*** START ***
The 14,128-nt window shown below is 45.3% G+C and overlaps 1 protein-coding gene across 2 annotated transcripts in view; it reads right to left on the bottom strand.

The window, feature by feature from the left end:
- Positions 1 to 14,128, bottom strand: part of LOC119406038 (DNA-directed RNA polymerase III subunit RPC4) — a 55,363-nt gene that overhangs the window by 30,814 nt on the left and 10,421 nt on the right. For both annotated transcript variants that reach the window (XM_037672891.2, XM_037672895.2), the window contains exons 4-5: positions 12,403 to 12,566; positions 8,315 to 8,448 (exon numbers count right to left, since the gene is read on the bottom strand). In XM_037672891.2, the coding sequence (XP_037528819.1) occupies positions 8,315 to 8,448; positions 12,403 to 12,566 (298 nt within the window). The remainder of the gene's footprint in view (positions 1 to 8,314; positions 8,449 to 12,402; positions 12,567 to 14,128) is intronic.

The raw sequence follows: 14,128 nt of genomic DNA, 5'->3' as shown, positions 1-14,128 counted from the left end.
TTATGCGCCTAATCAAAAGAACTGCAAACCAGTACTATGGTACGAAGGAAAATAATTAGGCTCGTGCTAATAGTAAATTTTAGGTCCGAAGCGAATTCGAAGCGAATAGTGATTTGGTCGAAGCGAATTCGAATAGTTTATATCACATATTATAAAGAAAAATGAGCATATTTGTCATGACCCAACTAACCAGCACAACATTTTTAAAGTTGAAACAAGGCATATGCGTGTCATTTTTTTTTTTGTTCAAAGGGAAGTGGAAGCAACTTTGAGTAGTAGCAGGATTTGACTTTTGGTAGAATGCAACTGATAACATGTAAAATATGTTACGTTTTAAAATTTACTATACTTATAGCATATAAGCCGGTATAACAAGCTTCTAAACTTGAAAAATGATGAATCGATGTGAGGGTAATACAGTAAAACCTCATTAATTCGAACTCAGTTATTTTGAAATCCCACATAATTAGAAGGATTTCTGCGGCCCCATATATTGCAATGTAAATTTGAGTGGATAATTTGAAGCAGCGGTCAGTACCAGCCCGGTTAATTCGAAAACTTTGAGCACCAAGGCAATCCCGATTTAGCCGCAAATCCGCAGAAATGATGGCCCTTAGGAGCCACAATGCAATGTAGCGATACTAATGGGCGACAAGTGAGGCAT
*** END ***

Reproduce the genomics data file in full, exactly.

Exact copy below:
The 14,128-nt window shown below is 45.3% G+C and overlaps 1 protein-coding gene across 2 annotated transcripts in view; it reads right to left on the bottom strand.

The window, feature by feature from the left end:
- Positions 1 to 14,128, bottom strand: part of LOC119406038 (DNA-directed RNA polymerase III subunit RPC4) — a 55,363-nt gene that overhangs the window by 30,814 nt on the left and 10,421 nt on the right. For both annotated transcript variants that reach the window (XM_037672891.2, XM_037672895.2), the window contains exons 4-5: positions 12,403 to 12,566; positions 8,315 to 8,448 (exon numbers count right to left, since the gene is read on the bottom strand). In XM_037672891.2, the coding sequence (XP_037528819.1) occupies positions 8,315 to 8,448; positions 12,403 to 12,566 (298 nt within the window). The remainder of the gene's footprint in view (positions 1 to 8,314; positions 8,449 to 12,402; positions 12,567 to 14,128) is intronic.

The raw sequence follows: 14,128 nt of genomic DNA, 5'->3' as shown, positions 1-14,128 counted from the left end.
TTATGCGCCTAATCAAAAGAACTGCAAACCAGTACTATGGTACGAAGGAAAATAATTAGGCTCGTGCTAATAGTAAATTTTAGGTCCGAAGCGAATTCGAAGCGAATAGTGATTTGGTCGAAGCGAATTCGAATAGTTTATATCACATATTATAAAGAAAAATGAGCATATTTGTCATGACCCAACTAACCAGCACAACATTTTTAAAGTTGAAACAAGGCATATGCGTGTCATTTTTTTTTTTGTTCAAAGGGAAGTGGAAGCAACTTTGAGTAGTAGCAGGATTTGACTTTTGGTAGAATGCAACTGATAACATGTAAAATATGTTACGTTTTAAAATTTACTATACTTATAGCATATAAGCCGGTATAACAAGCTTCTAAACTTGAAAAATGATGAATCGATGTGAGGGTAATACAGTAAAACCTCATTAATTCGAACTCAGTTATTTTGAAATCCCACATAATTAGAAGGATTTCTGCGGCCCCATATATTGCAATGTAAATTTGAGTGGATAATTTGAAGCAGCGGTCAGTACCAGCCCGGTTAATTCGAAAACTTTGAGCACCAAGGCAATCCCGATTTAGCCGCAAATCCGCAGAAATGATGGCCCTTAGGAGCCACAATGCAATGTAGCGATACTAATGGGCGACAAGTGAGGCAT